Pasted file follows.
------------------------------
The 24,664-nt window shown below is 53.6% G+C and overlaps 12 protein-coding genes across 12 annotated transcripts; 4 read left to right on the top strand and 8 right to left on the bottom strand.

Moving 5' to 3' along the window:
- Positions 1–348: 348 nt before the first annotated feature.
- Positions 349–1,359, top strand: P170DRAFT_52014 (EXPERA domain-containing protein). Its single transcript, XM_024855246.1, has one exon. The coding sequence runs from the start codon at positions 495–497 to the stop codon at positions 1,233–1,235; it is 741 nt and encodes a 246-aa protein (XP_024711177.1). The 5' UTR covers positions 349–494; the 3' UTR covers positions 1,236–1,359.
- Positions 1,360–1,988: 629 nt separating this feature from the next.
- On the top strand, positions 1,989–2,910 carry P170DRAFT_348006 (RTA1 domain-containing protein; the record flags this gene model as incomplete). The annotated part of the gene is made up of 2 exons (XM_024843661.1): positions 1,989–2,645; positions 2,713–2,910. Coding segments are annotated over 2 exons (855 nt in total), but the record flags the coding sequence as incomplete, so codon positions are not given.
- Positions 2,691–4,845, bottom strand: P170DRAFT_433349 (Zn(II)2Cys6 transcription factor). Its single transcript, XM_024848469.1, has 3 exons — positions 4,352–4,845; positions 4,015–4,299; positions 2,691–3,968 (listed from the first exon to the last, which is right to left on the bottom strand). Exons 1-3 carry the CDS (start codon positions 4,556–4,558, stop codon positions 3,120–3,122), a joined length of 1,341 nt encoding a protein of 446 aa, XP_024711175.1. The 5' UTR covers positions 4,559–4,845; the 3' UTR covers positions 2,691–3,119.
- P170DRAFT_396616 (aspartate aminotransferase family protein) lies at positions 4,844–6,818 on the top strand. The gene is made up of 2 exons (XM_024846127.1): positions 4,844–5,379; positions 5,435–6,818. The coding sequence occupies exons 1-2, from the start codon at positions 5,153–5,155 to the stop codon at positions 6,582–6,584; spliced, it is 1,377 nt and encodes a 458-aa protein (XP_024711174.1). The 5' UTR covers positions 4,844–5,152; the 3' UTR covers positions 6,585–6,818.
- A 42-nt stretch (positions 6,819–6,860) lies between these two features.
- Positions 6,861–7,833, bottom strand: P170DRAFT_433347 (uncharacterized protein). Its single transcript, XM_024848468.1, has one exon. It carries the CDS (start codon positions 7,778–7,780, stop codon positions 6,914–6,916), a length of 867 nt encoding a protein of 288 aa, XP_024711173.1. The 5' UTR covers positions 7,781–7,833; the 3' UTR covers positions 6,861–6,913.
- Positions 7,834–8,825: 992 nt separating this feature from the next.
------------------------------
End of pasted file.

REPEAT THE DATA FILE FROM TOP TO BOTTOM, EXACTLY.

The 24,664-nt window shown below is 53.6% G+C and overlaps 12 protein-coding genes across 12 annotated transcripts; 4 read left to right on the top strand and 8 right to left on the bottom strand.

Moving 5' to 3' along the window:
- Positions 1–348: 348 nt before the first annotated feature.
- Positions 349–1,359, top strand: P170DRAFT_52014 (EXPERA domain-containing protein). Its single transcript, XM_024855246.1, has one exon. The coding sequence runs from the start codon at positions 495–497 to the stop codon at positions 1,233–1,235; it is 741 nt and encodes a 246-aa protein (XP_024711177.1). The 5' UTR covers positions 349–494; the 3' UTR covers positions 1,236–1,359.
- Positions 1,360–1,988: 629 nt separating this feature from the next.
- On the top strand, positions 1,989–2,910 carry P170DRAFT_348006 (RTA1 domain-containing protein; the record flags this gene model as incomplete). The annotated part of the gene is made up of 2 exons (XM_024843661.1): positions 1,989–2,645; positions 2,713–2,910. Coding segments are annotated over 2 exons (855 nt in total), but the record flags the coding sequence as incomplete, so codon positions are not given.
- Positions 2,691–4,845, bottom strand: P170DRAFT_433349 (Zn(II)2Cys6 transcription factor). Its single transcript, XM_024848469.1, has 3 exons — positions 4,352–4,845; positions 4,015–4,299; positions 2,691–3,968 (listed from the first exon to the last, which is right to left on the bottom strand). Exons 1-3 carry the CDS (start codon positions 4,556–4,558, stop codon positions 3,120–3,122), a joined length of 1,341 nt encoding a protein of 446 aa, XP_024711175.1. The 5' UTR covers positions 4,559–4,845; the 3' UTR covers positions 2,691–3,119.
- P170DRAFT_396616 (aspartate aminotransferase family protein) lies at positions 4,844–6,818 on the top strand. The gene is made up of 2 exons (XM_024846127.1): positions 4,844–5,379; positions 5,435–6,818. The coding sequence occupies exons 1-2, from the start codon at positions 5,153–5,155 to the stop codon at positions 6,582–6,584; spliced, it is 1,377 nt and encodes a 458-aa protein (XP_024711174.1). The 5' UTR covers positions 4,844–5,152; the 3' UTR covers positions 6,585–6,818.
- A 42-nt stretch (positions 6,819–6,860) lies between these two features.
- Positions 6,861–7,833, bottom strand: P170DRAFT_433347 (uncharacterized protein). Its single transcript, XM_024848468.1, has one exon. It carries the CDS (start codon positions 7,778–7,780, stop codon positions 6,914–6,916), a length of 867 nt encoding a protein of 288 aa, XP_024711173.1. The 5' UTR covers positions 7,781–7,833; the 3' UTR covers positions 6,861–6,913.
- Positions 7,834–8,825: 992 nt separating this feature from the next.